Jacek Flicinski1, Marek Brzosko1 and Slawomir Olewniczak2
Departments of 1Rheumatology and 2Pathology, Pomeranian Medical University, Unii Lubelskiej 1, PL-71-252 Szczecin, Poland. E-mail: firstname.lastname@example.org
Accepted January 17, 2006.
Cyclosporine (CS) is a widely used immunosuppressive drug. Its administration is related to multiple side- effects, most often gastrointestinal, renal impairment, hypertrichosis and hypertension (1). It can also contribute to neoplastic diseases of the skin (2, 3). Only one case of multiple angiomas related to CS has been reported in the literature (4). We describe here a 35-year-old man with psoriatic arthritis who developed haemangiomas on his upper and lower extremities in the course of CS treatment.
A 35-year-old man developed psoriatic arthritis 2 years after the onset of psoriasis. He was primarily treated with sulphasalazine, 1.0 g twice daily. After a flare-up of arthritis sulphasalazine was replaced with methotrexate, 17.5 mg weekly, and methylprednisolone, 5 mg daily. Due to insufficient response, CS was added in gradually increasing doses starting from 2.5mg/kg daily up to 4.0 mg/kg daily when remission of arthritis was achieved and this dose was used as the maintenance dose. During the treatment the patient developed gingival hyperplasia, which resolved after CS dose reduction to 3 mg/kg daily.
Three years after starting the treatment with CS the patient reported appearance of 2 nodules elevated above the surface of the skin, purple, hard and painless, 5 mm in diameter (Fig. 1). One was localized on his left forearm and the other on the right thigh. The former was surgically removed. Histological examination revealed a vascular lesion without any features of malignancy, consistent of haemangioma (Fig. 2). During the following 2 months another 8 new nodules (5 mm in diameter on average) appeared on the lower and upper extremities, sparing the head and the trunk. The one that was present previously grew to 8 mm. As the appearance of the lesions was supposed to be related to CS, this dose was reduced. It did not affect the growth of the lesion, and CS was finally discontinued. The exacerbation of arthritis was thereafter managed by increasing the dose of methylprednisolone and methotrexate. Within the following 3 months, only one new nodule appeared and the ones previously present did not grow. During the following 4 months the nodules got smaller and finally disappeared, leaving small depigmentation areas. In the meantime chest and abdominal imaging studies were performed showing no pathologies. Complete blood count, urinalysis, aminotransferases, creatinine and erythrocyte sedimentation rate were normal during the follow-up period. Since then the nodules have never reappeared and the patient has been well for over 2 years. He is currently treated with methotrexate, 15 mg weekly and methylprednisolone, 4 mg daily.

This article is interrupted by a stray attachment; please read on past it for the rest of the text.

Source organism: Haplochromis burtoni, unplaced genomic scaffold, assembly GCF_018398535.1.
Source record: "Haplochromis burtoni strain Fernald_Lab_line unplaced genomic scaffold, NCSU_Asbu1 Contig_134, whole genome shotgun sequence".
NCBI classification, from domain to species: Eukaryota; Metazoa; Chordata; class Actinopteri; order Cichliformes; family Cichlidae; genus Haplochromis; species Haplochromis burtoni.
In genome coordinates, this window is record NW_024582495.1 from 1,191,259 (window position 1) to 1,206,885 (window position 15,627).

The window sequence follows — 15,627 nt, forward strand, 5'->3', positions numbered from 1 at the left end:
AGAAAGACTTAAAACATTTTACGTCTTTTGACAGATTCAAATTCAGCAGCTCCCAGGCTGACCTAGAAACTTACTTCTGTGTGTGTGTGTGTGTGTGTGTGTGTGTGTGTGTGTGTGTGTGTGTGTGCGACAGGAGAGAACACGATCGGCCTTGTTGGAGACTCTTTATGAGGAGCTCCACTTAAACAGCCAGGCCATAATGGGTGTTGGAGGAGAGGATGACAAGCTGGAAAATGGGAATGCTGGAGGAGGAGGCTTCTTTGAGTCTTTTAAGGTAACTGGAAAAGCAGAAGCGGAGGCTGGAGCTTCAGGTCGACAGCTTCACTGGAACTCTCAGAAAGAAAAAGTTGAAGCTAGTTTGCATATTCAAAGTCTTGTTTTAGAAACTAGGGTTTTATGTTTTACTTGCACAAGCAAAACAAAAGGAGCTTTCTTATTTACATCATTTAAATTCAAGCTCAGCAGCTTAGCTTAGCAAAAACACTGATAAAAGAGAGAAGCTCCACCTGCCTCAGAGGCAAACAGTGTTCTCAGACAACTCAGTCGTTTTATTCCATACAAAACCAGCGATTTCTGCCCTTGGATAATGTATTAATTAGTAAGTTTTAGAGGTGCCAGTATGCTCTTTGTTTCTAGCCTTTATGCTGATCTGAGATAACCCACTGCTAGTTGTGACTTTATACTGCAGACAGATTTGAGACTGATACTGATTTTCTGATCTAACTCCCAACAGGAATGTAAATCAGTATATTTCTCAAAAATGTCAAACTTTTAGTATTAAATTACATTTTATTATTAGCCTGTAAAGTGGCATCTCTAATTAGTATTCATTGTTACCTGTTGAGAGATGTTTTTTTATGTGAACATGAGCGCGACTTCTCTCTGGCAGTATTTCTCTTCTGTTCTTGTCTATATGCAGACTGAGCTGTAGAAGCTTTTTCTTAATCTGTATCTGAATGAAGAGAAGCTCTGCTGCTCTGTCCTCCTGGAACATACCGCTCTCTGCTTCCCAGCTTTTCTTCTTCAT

Fig. 1. Single nodule on the lateral aspect of the right thigh.
Fig. 2. Numerous blood vessels in the dermis, beneath the epidermis (haematoxylin and eosin, ×200)
CS has no mutagenic effect; however, due to its immunosuppressive effect it may allow the growth of neoplastic cells (5). There are studies proving that CS has a significant influence on occurrence of skin malignancies (2, 3). Only one study has countered this (6). CS is known to cause non-malignant dermatological and mucosal side-effects, such as hypertrichosis, sebaceous hyperplasia and gingival hyperplasia (1, 7).
The case reported here presents a benign neoplasia, nodular haemangioma, in a patient treated for psoriatic arthritis with CS and methotrexate. It is possible that both drugs contributed to their formation (2). However, the fact that the haemangiomas started to regress and finally cleared after cessation of CS therapy suggests a probable role of CS in their pathogenesis.
Only one case of multiple angiomas in a patient with psoriasis treated with CS has been reported in the literature (4). In our case the haemangiomas were much bigger and they cleared after CS had been stopped, while in the other case all of them remained unchanged. A common feature of these two cases is their localization, limited only to the extremities. The time from starting the CS therapy to occurrence of haemangiomas (several months) and the doses of CS were also similar. Both cases were free of any coexisting pathologies and all the blood tests were normal.
It seems that the haemangiomas of the patient described here were related to hyperplasia of endothelial cells. This supports the previously presented thesis that CS can induce hyperplasia of different cells present in the skin, resulting in a wide range of dermatological and mucosal pathologies (4).
Careful skin monitoring of patients treated with CS is essential. Discontinuation of CS may cause complete regression of related side-effects to this therapy – skin haemangiomas.
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